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Francis Salvador was the first Jew to hold office in the Thirteen Colonies, and later became the first Jew to die under arms for the American Revolution.

Salvador was born in London, England, in 1747 to a wealthy Sefardic family. After his marriage, he acquired 7,000 acres in Ninety Six District, Carolina Colony, where his family had already bought land claims in the 1730’s. He emigrated alone, intending to send for his wife, Sarah, and their four children as soon as he was able. Arriving in Charleston in December 1773, Salvador quickly joined the American cause. He became close friends with the rising leaders of the Revolution in the South, including Charles Cotesworth Pinckney, John Rutledge, William Henry Drayton, Henry Laurens, and Samuel Hammond.

In 1774, Salvador settled at Coroneka, commonly called Cornacre. According to the laws of the time, Jews could neither hold office nor vote, but no colonists objected when Salvador was elected as one of several frontier representatives from Ninety-Six District to the Provincial Congress. With his election, Salvador became the first Jew elected to public office in the Thirteen Colonies in North America. He was re-elected to the second Provincial Congress in 1775, holding the post until his death.

When the Provincial Congress first met in Charleston in January 1775, Salvador was chosen for important committee assignments: drawing up the declaration of the purpose of the congress to the people, obtaining ammunition, assessing the safety of the frontier, and working on the new state constitution. The group also framed a bill of rights and composed an address to South Carolina’s royal governor, setting forth the colonists’ complaints against the Crown. Salvador was appointed to a commission that tried to convince the Tories in the northern and western parts of the colony to join the American cause.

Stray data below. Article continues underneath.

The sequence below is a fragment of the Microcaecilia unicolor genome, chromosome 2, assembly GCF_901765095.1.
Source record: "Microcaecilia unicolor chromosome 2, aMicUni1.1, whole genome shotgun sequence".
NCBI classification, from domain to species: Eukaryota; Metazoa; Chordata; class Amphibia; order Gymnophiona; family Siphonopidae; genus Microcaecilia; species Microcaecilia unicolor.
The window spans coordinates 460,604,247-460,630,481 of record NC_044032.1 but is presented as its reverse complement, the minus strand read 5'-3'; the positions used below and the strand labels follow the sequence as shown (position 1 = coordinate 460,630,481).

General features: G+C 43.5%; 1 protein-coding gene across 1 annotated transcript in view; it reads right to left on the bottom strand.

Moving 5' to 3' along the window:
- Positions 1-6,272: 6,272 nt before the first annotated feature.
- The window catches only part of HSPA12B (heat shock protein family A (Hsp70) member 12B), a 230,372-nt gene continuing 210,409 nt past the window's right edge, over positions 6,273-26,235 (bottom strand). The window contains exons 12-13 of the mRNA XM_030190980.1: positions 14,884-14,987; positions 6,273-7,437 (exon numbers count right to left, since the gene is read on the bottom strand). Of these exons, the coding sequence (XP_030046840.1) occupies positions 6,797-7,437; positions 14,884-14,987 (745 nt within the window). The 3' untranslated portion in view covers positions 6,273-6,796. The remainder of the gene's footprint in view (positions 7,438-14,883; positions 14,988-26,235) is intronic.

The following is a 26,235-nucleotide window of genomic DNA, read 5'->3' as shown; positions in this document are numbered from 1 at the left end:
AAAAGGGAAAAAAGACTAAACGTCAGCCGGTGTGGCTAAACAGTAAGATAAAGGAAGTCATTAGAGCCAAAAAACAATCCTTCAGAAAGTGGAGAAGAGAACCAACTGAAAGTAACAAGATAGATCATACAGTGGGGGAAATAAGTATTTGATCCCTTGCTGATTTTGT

The second Provincial Congress assembled in November 1775. Salvador was one of the champions for independence; he urged his fellow delegates to instruct the colony’s delegation to the Continental Congress to cast their vote for independence. Salvador chaired the Ways and Means Committee of this second Provincial Congress, at the same time serving on a select committee authorized to issue bills of credit as payment to members of the militia. He was also selected for a commission to preserve the peace in the interior parts of South Carolina.

In early 1776, the British induced Indian allies to attack the South Carolina frontier to create a diversion in favor of British operations on the sea-coast. On 1 July 1776, the Indians began attacking frontier families in Ninety Six District. Salvador rode from his lands to the White Hall plantation of Major Andrew Williamson, 28 miles away, to raise the alarm. Salvador took part in the engagements that followed. On 31 July, Major Williamson captured two white Loyalists. They led his 330-men militia into an ambush by their fellow Tories and Cherokee allies at the Keowee River. Alexander Cameron, deputy to Captain John Stuart, led the Tory forces. During this engagement, Salvador was shot and fell into the bushes, but was discovered and scalped by the Cherokee that night. He died from his wounds, just 29 years old.

Concerning his death, Colonel William Thomson wrote to William Henry Drayton, in a letter dated “Camp, two miles below Keowee, 4 August 1776”, as follows:

“Here, Mr. Salvador received three wounds; and, fell by my side… I desired [Lieutenant Farar] to take care of Mr. Salvador; but, before he could find him in the dark, the enemy unfortunately got his scalp: which, was the only one taken… He died, about half after two o’clock in the morning: forty-five minutes after he received the wounds, sensible to the last. When I came up to him, after dislodging the enemy, and speaking to him, he asked, whether I had beat the enemy? I told him yes. He said he was glad of it, and shook me by the hand – and bade me farewell – and said, he would die in a few minutes.”

A patriot journal, The Rememberance, wrote of Salvador: “He was universally loved and esteemed.” Monuments in  his memory can be found at various locations in South Carolina.

Originally published in the Pesach 2020 issue of The Jewish American Warrior.